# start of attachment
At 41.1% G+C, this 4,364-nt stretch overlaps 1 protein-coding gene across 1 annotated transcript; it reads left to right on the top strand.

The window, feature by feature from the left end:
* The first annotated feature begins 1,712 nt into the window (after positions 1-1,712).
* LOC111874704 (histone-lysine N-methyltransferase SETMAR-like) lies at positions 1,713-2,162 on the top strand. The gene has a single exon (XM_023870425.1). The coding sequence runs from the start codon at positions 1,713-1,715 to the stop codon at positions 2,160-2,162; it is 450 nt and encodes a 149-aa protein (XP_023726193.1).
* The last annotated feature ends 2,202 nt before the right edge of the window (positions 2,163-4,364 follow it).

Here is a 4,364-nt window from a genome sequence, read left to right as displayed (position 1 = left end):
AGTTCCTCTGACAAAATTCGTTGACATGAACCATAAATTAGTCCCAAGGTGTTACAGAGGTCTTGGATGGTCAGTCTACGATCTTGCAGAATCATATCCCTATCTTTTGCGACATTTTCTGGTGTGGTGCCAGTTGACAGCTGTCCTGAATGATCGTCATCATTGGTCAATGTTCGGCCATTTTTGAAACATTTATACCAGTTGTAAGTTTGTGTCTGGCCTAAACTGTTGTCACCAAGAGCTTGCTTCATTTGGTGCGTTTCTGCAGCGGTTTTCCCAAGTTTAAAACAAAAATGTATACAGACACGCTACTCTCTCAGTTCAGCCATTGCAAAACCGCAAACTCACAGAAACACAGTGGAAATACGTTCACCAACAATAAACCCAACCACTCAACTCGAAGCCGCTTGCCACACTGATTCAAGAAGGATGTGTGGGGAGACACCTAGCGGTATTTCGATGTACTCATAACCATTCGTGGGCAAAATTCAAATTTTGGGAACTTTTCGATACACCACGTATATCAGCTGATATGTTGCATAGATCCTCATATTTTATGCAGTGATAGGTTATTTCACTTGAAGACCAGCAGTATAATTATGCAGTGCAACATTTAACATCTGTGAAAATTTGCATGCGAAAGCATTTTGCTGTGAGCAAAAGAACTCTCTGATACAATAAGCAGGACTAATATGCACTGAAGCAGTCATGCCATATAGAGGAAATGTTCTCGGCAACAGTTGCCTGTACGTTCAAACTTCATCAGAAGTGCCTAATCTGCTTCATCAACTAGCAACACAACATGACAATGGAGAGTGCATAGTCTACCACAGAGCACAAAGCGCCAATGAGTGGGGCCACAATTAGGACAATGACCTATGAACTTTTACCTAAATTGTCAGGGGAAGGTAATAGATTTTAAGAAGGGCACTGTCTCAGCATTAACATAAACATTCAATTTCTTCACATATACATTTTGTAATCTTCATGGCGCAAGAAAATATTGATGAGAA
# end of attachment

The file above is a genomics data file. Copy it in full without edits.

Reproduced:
At 41.1% G+C, this 4,364-nt stretch overlaps 1 protein-coding gene across 1 annotated transcript; it reads left to right on the top strand.

The window, feature by feature from the left end:
* The first annotated feature begins 1,712 nt into the window (after positions 1-1,712).
* LOC111874704 (histone-lysine N-methyltransferase SETMAR-like) lies at positions 1,713-2,162 on the top strand. The gene has a single exon (XM_023870425.1). The coding sequence runs from the start codon at positions 1,713-1,715 to the stop codon at positions 2,160-2,162; it is 450 nt and encodes a 149-aa protein (XP_023726193.1).
* The last annotated feature ends 2,202 nt before the right edge of the window (positions 2,163-4,364 follow it).

Here is a 4,364-nt window from a genome sequence, read left to right as displayed (position 1 = left end):
AGTTCCTCTGACAAAATTCGTTGACATGAACCATAAATTAGTCCCAAGGTGTTACAGAGGTCTTGGATGGTCAGTCTACGATCTTGCAGAATCATATCCCTATCTTTTGCGACATTTTCTGGTGTGGTGCCAGTTGACAGCTGTCCTGAATGATCGTCATCATTGGTCAATGTTCGGCCATTTTTGAAACATTTATACCAGTTGTAAGTTTGTGTCTGGCCTAAACTGTTGTCACCAAGAGCTTGCTTCATTTGGTGCGTTTCTGCAGCGGTTTTCCCAAGTTTAAAACAAAAATGTATACAGACACGCTACTCTCTCAGTTCAGCCATTGCAAAACCGCAAACTCACAGAAACACAGTGGAAATACGTTCACCAACAATAAACCCAACCACTCAACTCGAAGCCGCTTGCCACACTGATTCAAGAAGGATGTGTGGGGAGACACCTAGCGGTATTTCGATGTACTCATAACCATTCGTGGGCAAAATTCAAATTTTGGGAACTTTTCGATACACCACGTATATCAGCTGATATGTTGCATAGATCCTCATATTTTATGCAGTGATAGGTTATTTCACTTGAAGACCAGCAGTATAATTATGCAGTGCAACATTTAACATCTGTGAAAATTTGCATGCGAAAGCATTTTGCTGTGAGCAAAAGAACTCTCTGATACAATAAGCAGGACTAATATGCACTGAAGCAGTCATGCCATATAGAGGAAATGTTCTCGGCAACAGTTGCCTGTACGTTCAAACTTCATCAGAAGTGCCTAATCTGCTTCATCAACTAGCAACACAACATGACAATGGAGAGTGCATAGTCTACCACAGAGCACAAAGCGCCAATGAGTGGGGCCACAATTAGGACAATGACCTATGAACTTTTACCTAAATTGTCAGGGGAAGGTAATAGATTTTAAGAAGGGCACTGTCTCAGCATTAACATAAACATTCAATTTCTTCACATATACATTTTGTAATCTTCATGGCGCAAGAAAATATTGATGAGAA